United Kingdom

Data Protection Class Actions and the Vengeful Employee: Implications of the recent Court of Appeal decision in Morrisons

Imagine a situation where an embittered, disgruntled employee steals personal information which he holds about other employees (name, address, bank details etc.) and decides to put it into the public domain. The disgruntled employee’s sole motivation is revenge against the Company following a perceived slight and his intention to cause maximum financial and reputational damage. His employer has made every reasonable effort to comply with its obligations to keep personal data confidential. Despite this he manages to steal the data and disclose it unlawfully.

Imagine further that having heard of this unauthorised disclosure his co-employees decide to mount a class action against the employer seeking damages for that disclosure. Is the employer responsible for the acts of that employee? It may surprise you that the answer, given by the Court of Appeal in the recent case of Wm Morrisons Supermarkets PLC –v- Various Claimants [2018], is a resounding yes.

The Morrisons Case

The facts of the Morrisons case were as described. The employee, a Mr Andrew Skelton, was a senior auditor at Morrisons. Following discovery of the crime, and a subsequent trial, he received an 8 year jail term. Despite this some 5,500 Morrisons employees then brought a claim for damages against the Company even though they had not suffered any financial loss. The issue was how would the Court approach this?

Put simply, and as a general rule, it is well established law that employers are liable for the acts of their employees which are carried out in the course of their employment, what is known to lawyers as vicarious liability. The main issues in the Morrisons case were therefore, was Morrisons liable directly or vicariously for:-

  1. the criminal actions of its rogue employee in disclosing personal information of co-employees; and
  2. the subsequent distress caused to those employees,

whether in breach of certain Data Protection Act principles, an action for breach of confidence or an action for misuse of private information.

The Judge at the first civil trial found that Morrisions were vicariously liable for the acts of Mr Skelton as there was a sufficient connection between the position in which Mr Skelton was employed (which included handling and disclosing data) and his wrongful acts. This was despite the fact that Mr Skelton had carried out most, if not all, of his nefarious activities at home, on the weekend, using his own computer. The Judge went on, however, to express concern that in finding against Morrisons he might be inadvertently furthering the vengeful aims of its former employee. On this basis he granted leave to appeal to a higher court, the Court of Appeal. That Court unanimously endorsed and upheld the decision of the Judge at first instance. The Court noted the ‘novel’ feature of the case which was that the disgruntled employee had intended to harm Morrisons but nonetheless held, to the surprise of some legal observers, that the company remained liable for its employee’s actions in this instance.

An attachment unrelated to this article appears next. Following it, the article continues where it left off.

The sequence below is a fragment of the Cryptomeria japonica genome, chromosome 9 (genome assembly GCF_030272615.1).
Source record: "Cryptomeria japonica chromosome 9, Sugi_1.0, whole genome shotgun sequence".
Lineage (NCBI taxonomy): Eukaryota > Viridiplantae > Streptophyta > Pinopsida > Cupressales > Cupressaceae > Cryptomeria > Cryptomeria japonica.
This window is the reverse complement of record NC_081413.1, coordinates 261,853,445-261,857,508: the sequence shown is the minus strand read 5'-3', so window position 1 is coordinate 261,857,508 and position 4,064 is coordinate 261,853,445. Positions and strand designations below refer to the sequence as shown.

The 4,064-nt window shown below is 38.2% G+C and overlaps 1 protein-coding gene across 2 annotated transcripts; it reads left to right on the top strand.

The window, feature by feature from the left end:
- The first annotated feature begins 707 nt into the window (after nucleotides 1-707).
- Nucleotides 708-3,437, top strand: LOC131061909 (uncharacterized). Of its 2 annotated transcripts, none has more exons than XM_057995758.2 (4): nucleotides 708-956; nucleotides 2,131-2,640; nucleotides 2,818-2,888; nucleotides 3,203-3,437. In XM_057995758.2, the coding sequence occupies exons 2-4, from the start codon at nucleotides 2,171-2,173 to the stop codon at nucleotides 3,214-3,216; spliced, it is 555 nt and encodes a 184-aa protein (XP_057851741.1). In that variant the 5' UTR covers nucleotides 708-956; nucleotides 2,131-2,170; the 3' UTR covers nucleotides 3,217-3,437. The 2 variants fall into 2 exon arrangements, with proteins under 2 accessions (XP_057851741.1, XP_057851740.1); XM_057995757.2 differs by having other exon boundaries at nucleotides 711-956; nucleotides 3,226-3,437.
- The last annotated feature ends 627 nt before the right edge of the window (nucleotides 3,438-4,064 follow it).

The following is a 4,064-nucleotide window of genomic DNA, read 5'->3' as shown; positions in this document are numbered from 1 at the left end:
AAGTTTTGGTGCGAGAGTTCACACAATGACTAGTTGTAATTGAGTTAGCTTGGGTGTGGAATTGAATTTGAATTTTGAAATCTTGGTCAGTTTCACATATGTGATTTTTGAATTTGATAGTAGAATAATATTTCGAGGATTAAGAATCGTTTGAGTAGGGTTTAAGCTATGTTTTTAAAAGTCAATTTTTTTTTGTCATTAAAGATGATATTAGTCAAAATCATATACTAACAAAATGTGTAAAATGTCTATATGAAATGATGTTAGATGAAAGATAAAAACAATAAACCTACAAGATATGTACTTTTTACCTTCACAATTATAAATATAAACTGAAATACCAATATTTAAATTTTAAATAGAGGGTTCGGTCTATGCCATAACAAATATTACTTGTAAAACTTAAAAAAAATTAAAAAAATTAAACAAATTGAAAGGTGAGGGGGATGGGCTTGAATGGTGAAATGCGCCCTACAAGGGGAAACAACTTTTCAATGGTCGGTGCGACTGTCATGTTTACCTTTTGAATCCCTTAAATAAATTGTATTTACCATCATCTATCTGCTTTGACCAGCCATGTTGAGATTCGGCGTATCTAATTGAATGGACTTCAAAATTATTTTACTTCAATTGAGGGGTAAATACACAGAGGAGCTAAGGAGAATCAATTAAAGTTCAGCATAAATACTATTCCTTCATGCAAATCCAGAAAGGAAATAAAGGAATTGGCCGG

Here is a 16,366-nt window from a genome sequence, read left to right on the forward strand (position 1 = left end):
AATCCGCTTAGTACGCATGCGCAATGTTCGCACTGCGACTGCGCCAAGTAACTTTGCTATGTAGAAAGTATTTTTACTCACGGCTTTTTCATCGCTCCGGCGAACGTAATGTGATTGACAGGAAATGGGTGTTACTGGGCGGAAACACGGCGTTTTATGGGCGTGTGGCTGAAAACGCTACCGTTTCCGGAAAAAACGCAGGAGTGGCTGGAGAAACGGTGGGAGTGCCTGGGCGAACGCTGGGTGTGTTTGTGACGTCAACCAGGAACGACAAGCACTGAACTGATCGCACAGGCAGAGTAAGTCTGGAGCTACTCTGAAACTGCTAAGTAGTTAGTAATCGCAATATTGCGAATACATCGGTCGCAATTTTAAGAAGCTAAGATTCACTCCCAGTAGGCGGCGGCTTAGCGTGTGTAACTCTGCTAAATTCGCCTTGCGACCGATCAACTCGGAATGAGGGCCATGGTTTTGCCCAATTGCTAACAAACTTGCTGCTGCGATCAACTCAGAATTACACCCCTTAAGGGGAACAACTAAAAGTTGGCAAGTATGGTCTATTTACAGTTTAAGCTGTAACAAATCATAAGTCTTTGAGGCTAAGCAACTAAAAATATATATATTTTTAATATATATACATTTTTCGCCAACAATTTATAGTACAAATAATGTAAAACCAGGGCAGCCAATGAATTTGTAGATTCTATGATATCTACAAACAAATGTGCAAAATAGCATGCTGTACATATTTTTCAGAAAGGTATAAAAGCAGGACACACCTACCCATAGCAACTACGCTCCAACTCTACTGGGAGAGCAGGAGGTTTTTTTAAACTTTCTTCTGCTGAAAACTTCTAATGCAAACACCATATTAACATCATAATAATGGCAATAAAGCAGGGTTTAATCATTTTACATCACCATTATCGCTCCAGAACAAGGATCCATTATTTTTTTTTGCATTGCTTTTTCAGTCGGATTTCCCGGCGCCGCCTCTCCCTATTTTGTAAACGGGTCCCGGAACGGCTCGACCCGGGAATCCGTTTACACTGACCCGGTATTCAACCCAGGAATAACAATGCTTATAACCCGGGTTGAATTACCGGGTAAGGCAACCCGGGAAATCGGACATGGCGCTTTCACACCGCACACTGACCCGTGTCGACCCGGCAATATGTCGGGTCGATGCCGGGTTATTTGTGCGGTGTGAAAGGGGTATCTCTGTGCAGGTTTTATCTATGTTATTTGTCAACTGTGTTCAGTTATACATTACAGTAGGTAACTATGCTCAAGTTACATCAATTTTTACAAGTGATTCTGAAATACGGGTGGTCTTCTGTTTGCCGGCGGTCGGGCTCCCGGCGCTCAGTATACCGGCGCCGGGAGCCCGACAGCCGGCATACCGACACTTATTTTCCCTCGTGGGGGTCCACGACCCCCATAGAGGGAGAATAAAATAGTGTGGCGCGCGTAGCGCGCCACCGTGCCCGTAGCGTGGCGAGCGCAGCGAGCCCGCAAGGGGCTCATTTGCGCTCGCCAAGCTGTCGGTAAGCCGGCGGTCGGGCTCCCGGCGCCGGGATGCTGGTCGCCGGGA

Implications for Business

It is important to note that this claim preceded the new General Data Protection Regulations (the “GDPR”) and so was based on the old law, the Data Protection Act 1998. Arguably the GDPR will make it even easier for employees to hold employers to account in this sort of scenario.

One of the arguments put forward by Morrisons, with which many would have some sympathy, was that the Court’s approach would put an undue burden on businesses like Morrisons particularly bearing in mind the difficulty of securing data, the potential cost of ensuring compliance and the potential exposure of even small companies to large class actions. The Court of Appeal acknowledged that cases like these could lead to potentially “ruinous” awards being made against corporations. Their response was that in dealing with losses caused by dishonest or malicious employees that employers could utilise insurance. As such insurance was “a valid answer to the Doomsday or Armageddon arguments put forward… on behalf of Morrisons”.

The Insurance Implications

This is the first successful UK class action for data breach. Whilst it is arguable whether this is an extension of the law or merely a restating of settled law, what is clear is that it throws up potentially very severe exposures. It is noteworthy that in this case not only were Morrisons left fighting a major class action but the breach also led to significant negative publicity.

So what can be done? It is obviously more important than ever to have robust Data Protection policies and procedures in place. However, as can be seen from the Morrisons decision this may not be enough and it is also important to consider other ways in which your Company can be protected. There are a number of liability insurance lines that may respond to data breach claims for vicarious liability. The most obvious one is cyber but such coverage can also be found in other lines such as professional indemnity insurance (where the claims involve professional services breaches), Public Liability (where third party data is involved) and EL/EPL (employees’ data). Further, where policies contain such cover it is important, where possible, to try to resist attempts to impose sublimits.

This decision is being appealed and we await the Supreme Court’s judgment with interest. In the interim companies will continue to do what they can to protect themselves from the consequences of data breaches such as this.

Should you have any queries arising from this article do not hesitate to speak with the author, Karen Cargill, or your usual Aon contact.